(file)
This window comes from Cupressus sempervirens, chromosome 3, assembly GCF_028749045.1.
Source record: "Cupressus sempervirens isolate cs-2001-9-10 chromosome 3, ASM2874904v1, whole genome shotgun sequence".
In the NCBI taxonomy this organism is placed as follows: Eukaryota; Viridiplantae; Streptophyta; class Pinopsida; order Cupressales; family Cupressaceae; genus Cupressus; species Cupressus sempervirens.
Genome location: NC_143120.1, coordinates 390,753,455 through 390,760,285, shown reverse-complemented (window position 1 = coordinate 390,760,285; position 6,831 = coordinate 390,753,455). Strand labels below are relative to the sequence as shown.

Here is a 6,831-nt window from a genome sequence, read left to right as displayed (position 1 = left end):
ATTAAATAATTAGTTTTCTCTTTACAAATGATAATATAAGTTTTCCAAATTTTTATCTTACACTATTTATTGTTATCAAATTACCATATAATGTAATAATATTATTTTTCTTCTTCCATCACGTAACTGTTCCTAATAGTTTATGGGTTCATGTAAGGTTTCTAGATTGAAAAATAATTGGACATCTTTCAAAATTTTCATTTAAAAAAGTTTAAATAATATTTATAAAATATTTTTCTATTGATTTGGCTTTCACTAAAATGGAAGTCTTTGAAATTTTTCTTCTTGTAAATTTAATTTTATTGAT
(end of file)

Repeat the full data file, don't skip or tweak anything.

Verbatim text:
This window comes from Cupressus sempervirens, chromosome 3, assembly GCF_028749045.1.
Source record: "Cupressus sempervirens isolate cs-2001-9-10 chromosome 3, ASM2874904v1, whole genome shotgun sequence".
In the NCBI taxonomy this organism is placed as follows: Eukaryota; Viridiplantae; Streptophyta; class Pinopsida; order Cupressales; family Cupressaceae; genus Cupressus; species Cupressus sempervirens.
Genome location: NC_143120.1, coordinates 390,753,455 through 390,760,285, shown reverse-complemented (window position 1 = coordinate 390,760,285; position 6,831 = coordinate 390,753,455). Strand labels below are relative to the sequence as shown.

Here is a 6,831-nt window from a genome sequence, read left to right as displayed (position 1 = left end):
ATTAAATAATTAGTTTTCTCTTTACAAATGATAATATAAGTTTTCCAAATTTTTATCTTACACTATTTATTGTTATCAAATTACCATATAATGTAATAATATTATTTTTCTTCTTCCATCACGTAACTGTTCCTAATAGTTTATGGGTTCATGTAAGGTTTCTAGATTGAAAAATAATTGGACATCTTTCAAAATTTTCATTTAAAAAAGTTTAAATAATATTTATAAAATATTTTTCTATTGATTTGGCTTTCACTAAAATGGAAGTCTTTGAAATTTTTCTTCTTGTAAATTTAATTTTATTGAT